My goal for the year was to cycle around 1400 miles and I managed to ride 1236 miles, climbed 21 thousands feet, in 86.5 hours, which is pretty good even if I say so myself. I also targeted to complete two cycling events which I managed as well.
One of the great thing about owning a piece of sport equipment is customization, to make it uniquely mine. A bike offers many ways of customization and here are mine. Some of them are more customizing my riding experience vs. customizing the bike itself. (I haven’t included pictures of the mundane stuff like foot pump, spare tube, CO2 canister, tire repair kit, and saddle bag)
Things that are on my shopping list in the future; road tires, better saddle, and winter clothing.
It’s been two proper morning rides and I’ve enjoyed them so far. I am able to ride further than I thought. Initially I thought I can only ride about 5 miles at most on the flat but I’ve already rode 6.5 miles with slight climbs today without hitting the wall. Hopefully I can ride 10+ miles soon so I can start getting some serious cardio workout.
Ever since I’ve watched the Blue Angels on Discover Channel (A Year in the Life of Blue Angels), I’ve always wanted to visit an air show with them demonstrating their aerobatics skills.
A few months back, we found out that the Blue Angels will be at the NAS Oceana down in Virginia Beach for the Ocean Air Show last weekend. So Leah and I decided to drive down there on Friday (with a stop at Annapolis to see the US Naval Academy). The air show was fantastic with non-stop aerobatics displays from 10AM to 4PM with the Blue Angels closing out with an hour-long demonstration. The most memorable display, however, was not when we were at the stands. Rather it was at the beginning of the day we were already in the naval air base but still in our car, in a queue to the parking lot. We were in the middle of the tarmac and a F-16C circled around to make a low-level, fast approach to the stands from the side. The flight path took it directly above us so we were treated with watching the F-16C flying towards us at 400mph+ at around 150-200 feet then passed us at 90 degree from right to left. The sound was deafening but glorious as it flew pass us overhead, its engine exhaust glowing with afterburner shooting flame out.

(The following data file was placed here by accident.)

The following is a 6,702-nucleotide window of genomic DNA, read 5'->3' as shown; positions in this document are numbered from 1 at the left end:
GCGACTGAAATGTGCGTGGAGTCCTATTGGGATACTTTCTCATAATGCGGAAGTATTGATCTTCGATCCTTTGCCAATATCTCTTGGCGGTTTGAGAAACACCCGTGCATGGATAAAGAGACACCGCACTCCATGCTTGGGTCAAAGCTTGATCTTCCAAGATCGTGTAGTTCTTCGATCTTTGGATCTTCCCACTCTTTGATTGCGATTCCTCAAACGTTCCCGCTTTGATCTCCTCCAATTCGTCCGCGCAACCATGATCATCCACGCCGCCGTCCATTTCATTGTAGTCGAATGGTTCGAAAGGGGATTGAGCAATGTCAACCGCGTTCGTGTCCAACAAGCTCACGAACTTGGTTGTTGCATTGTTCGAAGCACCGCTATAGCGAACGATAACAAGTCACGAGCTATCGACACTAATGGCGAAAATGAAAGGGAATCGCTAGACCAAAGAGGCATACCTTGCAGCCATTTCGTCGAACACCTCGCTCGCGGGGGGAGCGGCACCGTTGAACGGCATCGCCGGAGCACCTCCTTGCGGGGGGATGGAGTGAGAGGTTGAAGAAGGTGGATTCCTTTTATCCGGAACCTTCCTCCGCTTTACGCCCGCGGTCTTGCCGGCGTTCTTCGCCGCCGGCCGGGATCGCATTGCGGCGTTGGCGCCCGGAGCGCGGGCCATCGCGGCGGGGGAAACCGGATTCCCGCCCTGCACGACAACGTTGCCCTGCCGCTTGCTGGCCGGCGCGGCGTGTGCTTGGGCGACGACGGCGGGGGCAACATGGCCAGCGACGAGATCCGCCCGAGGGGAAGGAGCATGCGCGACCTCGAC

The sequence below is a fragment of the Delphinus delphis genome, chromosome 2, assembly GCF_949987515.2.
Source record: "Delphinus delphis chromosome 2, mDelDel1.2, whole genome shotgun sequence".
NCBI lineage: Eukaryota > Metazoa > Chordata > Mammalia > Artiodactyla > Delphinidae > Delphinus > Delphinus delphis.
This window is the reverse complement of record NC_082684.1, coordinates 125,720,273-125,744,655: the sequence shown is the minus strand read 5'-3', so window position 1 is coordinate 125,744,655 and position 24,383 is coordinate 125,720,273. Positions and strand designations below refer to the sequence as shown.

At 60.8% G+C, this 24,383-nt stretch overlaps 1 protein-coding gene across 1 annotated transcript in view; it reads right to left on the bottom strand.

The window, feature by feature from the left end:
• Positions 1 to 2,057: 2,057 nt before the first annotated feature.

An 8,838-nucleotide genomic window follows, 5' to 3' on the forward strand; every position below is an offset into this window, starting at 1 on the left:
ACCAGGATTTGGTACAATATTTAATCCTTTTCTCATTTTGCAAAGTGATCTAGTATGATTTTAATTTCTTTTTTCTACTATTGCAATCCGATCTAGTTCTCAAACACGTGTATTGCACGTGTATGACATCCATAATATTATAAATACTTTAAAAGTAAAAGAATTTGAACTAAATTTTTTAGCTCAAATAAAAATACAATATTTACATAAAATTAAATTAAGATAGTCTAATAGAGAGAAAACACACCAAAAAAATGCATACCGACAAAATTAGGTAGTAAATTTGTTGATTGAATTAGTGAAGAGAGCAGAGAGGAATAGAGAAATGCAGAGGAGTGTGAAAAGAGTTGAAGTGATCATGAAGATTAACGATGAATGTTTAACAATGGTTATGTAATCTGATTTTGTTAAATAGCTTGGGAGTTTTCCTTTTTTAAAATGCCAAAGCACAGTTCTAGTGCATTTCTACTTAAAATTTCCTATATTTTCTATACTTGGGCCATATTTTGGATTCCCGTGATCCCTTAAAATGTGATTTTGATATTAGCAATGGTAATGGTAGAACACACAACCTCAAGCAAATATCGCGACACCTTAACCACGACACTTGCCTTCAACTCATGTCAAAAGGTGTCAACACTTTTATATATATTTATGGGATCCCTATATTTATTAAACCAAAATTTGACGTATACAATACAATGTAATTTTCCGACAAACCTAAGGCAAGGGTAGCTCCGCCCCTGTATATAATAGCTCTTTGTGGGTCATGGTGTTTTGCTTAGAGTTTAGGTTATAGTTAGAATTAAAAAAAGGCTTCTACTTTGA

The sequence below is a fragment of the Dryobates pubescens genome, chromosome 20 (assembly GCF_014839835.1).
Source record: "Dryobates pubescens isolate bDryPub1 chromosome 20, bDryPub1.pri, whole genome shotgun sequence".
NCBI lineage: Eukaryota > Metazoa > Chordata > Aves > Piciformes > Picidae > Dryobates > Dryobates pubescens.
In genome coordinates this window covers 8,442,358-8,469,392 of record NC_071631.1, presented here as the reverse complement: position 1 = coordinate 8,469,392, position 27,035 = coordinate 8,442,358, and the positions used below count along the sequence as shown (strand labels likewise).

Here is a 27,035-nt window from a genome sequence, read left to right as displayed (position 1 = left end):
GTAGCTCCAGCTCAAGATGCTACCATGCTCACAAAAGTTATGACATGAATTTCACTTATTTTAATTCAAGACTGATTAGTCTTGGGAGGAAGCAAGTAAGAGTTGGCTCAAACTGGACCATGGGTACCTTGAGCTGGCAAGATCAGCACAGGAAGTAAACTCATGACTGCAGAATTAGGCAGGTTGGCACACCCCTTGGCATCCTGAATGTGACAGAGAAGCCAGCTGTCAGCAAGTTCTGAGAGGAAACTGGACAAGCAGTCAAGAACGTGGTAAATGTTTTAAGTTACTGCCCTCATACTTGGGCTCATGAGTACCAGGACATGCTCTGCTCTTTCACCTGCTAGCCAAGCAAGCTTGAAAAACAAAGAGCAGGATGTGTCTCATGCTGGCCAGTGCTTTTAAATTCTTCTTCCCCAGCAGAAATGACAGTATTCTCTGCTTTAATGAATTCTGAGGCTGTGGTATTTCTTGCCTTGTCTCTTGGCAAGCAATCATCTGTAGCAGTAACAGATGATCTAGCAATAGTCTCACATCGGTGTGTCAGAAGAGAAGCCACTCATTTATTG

Knowing that we don’t get many opportunity to see the Blue Angels, I’ve rented a long telephoto lens (100-400mm) from LensRentals.com and managed to get lots of great aerial photos (570+). The best ones are on Flickr but here are a few from the collection.
Ever since I bought the Golf GTI back in March I always planned to take photos of it with nice background. It finally took Leah being stranded in the UK by volcano ash and a burst of sunny weather today to get me to do it.
All of them are taken using my Canon 50D with 50mm f1.8, handheld. This is also the first time I used Aperture 3 in a more in-depth editing role. The brush-in adjustment feature is absolutely awesome!
The whole collection is on Flickr but here are a sample:
Recently I’ve been diving into High Dynamic Range (HDR) photography. Initially I used Bracketeer to combine three photos that had been taken with different exposure (-2, 0, +2 stops). But very quickly I became unsatisfied with the output from Bracketeer. After a little research, it turns out Bracketeer only fuse photos with different exposures. Whereas other HDR software also perform tone mapping. After listening to a TWiP podcast about HDR and read through the HDR tutorial by Trey Ratcliff, I decided to try Photomatix Pro last week to see what different result I would get.
To demostrate the difference between Bracketeer and Photomatix, here are two identical photos processed by each software with the original exposure on the left:
As you can see, the result from Photomatix is so much more natural looking (though it can also produce extremely psychadelic version) than Bracketeer. And more importantly, I get to this very good photo very easily, whereas the options in Bracketeer are extremely technical and confusing.
Both are commercial software with Bracketeer a little bit less expensive than Photomatix. But judging from the output quality, I would thoroughly recommend going straight to Photomatix if you want to experiment with HDR.